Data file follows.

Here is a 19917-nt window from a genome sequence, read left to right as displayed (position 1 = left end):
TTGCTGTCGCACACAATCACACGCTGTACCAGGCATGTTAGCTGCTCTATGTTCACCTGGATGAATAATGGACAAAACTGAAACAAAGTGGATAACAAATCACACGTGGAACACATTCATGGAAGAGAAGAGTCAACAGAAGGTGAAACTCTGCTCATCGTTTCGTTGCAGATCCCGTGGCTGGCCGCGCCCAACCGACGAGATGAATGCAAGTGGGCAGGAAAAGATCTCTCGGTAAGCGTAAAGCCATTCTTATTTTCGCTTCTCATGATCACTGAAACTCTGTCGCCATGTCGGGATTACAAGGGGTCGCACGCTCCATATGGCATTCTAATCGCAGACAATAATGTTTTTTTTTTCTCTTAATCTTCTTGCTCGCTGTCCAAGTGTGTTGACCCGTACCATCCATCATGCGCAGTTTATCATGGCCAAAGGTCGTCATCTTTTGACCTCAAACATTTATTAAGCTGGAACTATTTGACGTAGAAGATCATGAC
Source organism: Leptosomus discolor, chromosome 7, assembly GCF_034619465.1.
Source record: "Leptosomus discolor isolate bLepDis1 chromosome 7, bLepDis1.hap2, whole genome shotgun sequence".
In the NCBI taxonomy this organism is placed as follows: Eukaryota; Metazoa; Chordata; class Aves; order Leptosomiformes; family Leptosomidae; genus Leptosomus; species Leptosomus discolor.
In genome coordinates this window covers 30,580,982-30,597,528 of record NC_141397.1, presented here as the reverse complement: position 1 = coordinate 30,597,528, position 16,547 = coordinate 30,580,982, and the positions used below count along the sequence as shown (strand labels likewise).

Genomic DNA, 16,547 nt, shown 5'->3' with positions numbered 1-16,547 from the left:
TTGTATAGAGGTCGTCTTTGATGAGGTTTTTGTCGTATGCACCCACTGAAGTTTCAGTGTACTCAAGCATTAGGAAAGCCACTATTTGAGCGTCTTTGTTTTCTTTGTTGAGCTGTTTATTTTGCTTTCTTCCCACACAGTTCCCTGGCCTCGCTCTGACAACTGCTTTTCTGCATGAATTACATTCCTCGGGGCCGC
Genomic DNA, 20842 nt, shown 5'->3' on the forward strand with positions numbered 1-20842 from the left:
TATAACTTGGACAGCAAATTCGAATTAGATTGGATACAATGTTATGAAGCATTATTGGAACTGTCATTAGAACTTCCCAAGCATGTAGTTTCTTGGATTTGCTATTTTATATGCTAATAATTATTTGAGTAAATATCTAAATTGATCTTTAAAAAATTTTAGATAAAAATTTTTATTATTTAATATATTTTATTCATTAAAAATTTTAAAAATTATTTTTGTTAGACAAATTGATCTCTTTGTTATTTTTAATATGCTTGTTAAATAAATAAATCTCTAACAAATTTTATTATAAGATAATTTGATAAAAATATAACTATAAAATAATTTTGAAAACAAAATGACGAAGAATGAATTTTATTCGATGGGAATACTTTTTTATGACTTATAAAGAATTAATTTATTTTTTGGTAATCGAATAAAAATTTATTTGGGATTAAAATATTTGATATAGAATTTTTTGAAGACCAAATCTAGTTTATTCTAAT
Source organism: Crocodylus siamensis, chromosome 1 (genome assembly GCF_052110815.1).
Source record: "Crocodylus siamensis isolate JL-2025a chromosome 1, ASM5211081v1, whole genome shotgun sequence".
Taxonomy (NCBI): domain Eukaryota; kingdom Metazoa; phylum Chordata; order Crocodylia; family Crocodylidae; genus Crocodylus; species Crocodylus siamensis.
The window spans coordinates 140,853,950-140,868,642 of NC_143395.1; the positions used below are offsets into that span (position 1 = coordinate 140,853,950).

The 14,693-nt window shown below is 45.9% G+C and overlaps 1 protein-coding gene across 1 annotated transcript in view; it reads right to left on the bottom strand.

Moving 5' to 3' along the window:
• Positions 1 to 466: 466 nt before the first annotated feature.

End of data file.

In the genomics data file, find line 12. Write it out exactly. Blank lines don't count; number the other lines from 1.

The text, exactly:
Source record: "Crocodylus siamensis isolate JL-2025a chromosome 1, ASM5211081v1, whole genome shotgun sequence".